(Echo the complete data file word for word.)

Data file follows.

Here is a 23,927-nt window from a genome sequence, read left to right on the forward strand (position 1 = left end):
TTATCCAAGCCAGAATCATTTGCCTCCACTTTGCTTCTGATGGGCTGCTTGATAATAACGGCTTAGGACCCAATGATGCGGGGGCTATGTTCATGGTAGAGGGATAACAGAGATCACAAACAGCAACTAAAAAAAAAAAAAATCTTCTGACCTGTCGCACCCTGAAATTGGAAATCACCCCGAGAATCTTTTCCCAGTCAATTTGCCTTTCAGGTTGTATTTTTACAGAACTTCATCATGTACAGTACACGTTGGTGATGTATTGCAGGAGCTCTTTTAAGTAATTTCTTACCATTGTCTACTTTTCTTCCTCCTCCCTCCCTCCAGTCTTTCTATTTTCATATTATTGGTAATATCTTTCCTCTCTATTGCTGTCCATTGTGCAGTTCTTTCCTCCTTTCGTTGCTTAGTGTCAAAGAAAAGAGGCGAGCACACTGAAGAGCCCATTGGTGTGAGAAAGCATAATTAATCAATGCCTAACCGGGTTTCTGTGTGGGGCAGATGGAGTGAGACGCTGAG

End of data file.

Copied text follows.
Here is a 23,927-nt window from a genome sequence, read left to right on the forward strand (position 1 = left end):
TTATCCAAGCCAGAATCATTTGCCTCCACTTTGCTTCTGATGGGCTGCTTGATAATAACGGCTTAGGACCCAATGATGCGGGGGCTATGTTCATGGTAGAGGGATAACAGAGATCACAAACAGCAACTAAAAAAAAAAAAAATCTTCTGACCTGTCGCACCCTGAAATTGGAAATCACCCCGAGAATCTTTTCCCAGTCAATTTGCCTTTCAGGTTGTATTTTTACAGAACTTCATCATGTACAGTACACGTTGGTGATGTATTGCAGGAGCTCTTTTAAGTAATTTCTTACCATTGTCTACTTTTCTTCCTCCTCCCTCCCTCCAGTCTTTCTATTTTCATATTATTGGTAATATCTTTCCTCTCTATTGCTGTCCATTGTGCAGTTCTTTCCTCCTTTCGTTGCTTAGTGTCAAAGAAAAGAGGCGAGCACACTGAAGAGCCCATTGGTGTGAGAAAGCATAATTAATCAATGCCTAACCGGGTTTCTGTGTGGGGCAGATGGAGTGAGACGCTGAG